Legendary chef who helped mentor Marco Pierre-White dies at 89 sparking tributes to a ‘true gastronomic leader’
Tributes have been paid to legendary chef Nico Ladenis, mentor of Marco-Pierre White, following his death at the age of 89.
The chef who famously taught himself how to cook became a doyen of cuisine when he won three Michelin stars at 90 Park Lane in the 1990s.
He opened his first London restaurant Chez Nico in Dulwich in 1973 followed by Simply Nico in Pimlico in 1989.
But it was his third venue, Chez Nico at 90 Park Lane, which launched him to fame.
Ladenis, who in his lifetime been compared to other chef legends Raymond Blanc and the Roux brothers, has been called a ‘field marshal of classical cuisine’.
Ladenis entered the cookery profession at the relatively late ago of 37 after an earlier career in the oil and gas industry.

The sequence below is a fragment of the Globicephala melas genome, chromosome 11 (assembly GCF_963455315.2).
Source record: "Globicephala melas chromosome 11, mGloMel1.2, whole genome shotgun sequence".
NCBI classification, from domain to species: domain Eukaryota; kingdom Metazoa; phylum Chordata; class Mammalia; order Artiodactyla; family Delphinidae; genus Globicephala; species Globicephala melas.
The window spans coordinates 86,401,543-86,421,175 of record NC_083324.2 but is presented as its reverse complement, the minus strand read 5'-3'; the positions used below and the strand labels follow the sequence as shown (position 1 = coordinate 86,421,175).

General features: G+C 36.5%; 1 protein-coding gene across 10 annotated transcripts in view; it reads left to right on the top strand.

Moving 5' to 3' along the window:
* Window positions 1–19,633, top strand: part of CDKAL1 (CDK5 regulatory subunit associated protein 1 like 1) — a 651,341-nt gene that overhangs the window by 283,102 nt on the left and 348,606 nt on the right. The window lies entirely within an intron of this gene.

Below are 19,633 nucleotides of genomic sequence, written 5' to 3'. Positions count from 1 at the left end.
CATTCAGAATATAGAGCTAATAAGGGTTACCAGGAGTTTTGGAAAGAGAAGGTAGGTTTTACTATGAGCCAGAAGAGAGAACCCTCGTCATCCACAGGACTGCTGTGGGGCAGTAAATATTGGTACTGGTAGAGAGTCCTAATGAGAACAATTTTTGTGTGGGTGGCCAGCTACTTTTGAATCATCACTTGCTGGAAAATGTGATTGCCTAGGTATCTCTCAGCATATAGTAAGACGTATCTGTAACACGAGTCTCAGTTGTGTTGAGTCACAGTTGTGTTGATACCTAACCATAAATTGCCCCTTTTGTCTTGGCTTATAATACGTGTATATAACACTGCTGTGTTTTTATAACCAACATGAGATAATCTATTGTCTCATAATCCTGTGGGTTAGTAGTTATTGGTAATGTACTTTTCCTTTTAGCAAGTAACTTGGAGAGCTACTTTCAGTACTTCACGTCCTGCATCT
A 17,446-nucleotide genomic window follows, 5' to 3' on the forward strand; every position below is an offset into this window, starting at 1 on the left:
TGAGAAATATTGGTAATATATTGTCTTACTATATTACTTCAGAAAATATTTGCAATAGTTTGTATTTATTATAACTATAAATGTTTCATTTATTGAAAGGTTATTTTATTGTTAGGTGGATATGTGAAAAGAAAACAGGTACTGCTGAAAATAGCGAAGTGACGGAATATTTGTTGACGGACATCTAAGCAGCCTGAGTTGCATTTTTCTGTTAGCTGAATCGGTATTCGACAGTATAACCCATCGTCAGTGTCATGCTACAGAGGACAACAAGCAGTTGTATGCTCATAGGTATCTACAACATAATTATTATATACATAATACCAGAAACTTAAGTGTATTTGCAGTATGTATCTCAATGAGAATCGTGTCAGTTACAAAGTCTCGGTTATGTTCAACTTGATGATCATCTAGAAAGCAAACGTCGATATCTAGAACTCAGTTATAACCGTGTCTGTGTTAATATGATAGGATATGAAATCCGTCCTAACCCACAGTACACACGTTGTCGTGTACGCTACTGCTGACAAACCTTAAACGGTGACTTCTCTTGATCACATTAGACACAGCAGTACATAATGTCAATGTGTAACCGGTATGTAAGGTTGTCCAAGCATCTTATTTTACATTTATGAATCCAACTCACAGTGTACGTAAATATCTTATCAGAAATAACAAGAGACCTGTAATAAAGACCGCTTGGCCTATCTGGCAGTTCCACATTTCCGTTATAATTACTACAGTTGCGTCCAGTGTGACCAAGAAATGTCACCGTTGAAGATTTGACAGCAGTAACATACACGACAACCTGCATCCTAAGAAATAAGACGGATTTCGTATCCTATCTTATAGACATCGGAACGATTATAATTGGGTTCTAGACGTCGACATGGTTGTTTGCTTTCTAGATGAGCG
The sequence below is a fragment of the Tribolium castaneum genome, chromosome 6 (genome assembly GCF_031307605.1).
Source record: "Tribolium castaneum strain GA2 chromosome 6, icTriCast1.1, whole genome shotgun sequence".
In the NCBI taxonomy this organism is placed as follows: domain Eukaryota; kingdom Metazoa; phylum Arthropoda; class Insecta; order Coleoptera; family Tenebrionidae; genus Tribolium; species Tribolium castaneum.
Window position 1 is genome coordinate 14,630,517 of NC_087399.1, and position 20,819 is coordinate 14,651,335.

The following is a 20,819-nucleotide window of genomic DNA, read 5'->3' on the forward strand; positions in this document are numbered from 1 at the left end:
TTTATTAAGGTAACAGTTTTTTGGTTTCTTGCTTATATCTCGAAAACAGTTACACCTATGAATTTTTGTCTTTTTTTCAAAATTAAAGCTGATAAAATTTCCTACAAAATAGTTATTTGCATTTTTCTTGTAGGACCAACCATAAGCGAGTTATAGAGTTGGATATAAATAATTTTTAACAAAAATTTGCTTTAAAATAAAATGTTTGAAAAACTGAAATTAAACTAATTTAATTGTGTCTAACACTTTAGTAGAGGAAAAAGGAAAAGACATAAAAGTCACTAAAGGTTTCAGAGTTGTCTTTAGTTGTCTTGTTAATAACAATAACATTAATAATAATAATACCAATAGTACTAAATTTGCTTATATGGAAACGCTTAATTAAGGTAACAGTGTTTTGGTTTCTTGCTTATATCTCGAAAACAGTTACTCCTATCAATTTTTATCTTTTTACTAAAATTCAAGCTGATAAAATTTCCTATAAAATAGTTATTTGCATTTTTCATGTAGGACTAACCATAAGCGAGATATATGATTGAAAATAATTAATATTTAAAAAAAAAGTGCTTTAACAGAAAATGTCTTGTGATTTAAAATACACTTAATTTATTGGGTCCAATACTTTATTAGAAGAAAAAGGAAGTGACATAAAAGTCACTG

He made history as the first self-taught chef to win three Michelin stars in Britain and was the first of British-Cypriot to be awarded the honour – which is regarded as reaching the pinnacle of British gastronomy.
His two books My Gastronomy in 1987 and 1996’s Nicowere described as part memoir and part ‘kitchen psychology’.
Celebrity chef Sat Bains described Ladenis as ‘a true gastronomic leader of chefs that inspired a whole generation’, while Tom Kerridge dubbed him a ‘a true culinary hero’.